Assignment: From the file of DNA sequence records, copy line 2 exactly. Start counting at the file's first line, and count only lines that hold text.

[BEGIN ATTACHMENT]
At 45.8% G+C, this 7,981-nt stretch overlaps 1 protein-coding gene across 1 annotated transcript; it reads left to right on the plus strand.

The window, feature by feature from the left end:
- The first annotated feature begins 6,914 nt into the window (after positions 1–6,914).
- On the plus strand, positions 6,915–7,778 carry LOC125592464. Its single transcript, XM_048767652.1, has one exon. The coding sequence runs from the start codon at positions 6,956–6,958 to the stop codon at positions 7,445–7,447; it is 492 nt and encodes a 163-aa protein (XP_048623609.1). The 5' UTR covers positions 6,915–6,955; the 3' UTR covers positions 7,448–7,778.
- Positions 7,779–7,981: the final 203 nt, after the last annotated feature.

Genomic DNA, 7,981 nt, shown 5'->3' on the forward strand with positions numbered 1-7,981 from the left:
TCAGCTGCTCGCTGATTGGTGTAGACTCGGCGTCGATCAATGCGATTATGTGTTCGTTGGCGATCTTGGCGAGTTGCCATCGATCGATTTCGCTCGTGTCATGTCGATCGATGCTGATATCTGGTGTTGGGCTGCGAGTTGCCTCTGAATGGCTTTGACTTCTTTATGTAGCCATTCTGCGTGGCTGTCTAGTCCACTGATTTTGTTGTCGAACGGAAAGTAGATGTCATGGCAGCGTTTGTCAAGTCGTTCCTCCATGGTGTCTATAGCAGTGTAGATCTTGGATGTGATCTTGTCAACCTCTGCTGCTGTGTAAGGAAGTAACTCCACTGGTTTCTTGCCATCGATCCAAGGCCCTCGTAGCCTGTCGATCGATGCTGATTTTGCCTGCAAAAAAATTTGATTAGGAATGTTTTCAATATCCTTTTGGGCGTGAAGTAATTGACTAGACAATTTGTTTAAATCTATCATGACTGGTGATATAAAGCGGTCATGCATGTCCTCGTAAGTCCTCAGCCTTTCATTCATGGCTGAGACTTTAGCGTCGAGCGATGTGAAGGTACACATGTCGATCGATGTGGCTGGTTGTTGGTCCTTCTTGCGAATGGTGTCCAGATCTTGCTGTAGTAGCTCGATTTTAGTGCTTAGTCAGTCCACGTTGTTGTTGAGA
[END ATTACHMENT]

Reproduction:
The window, feature by feature from the left end: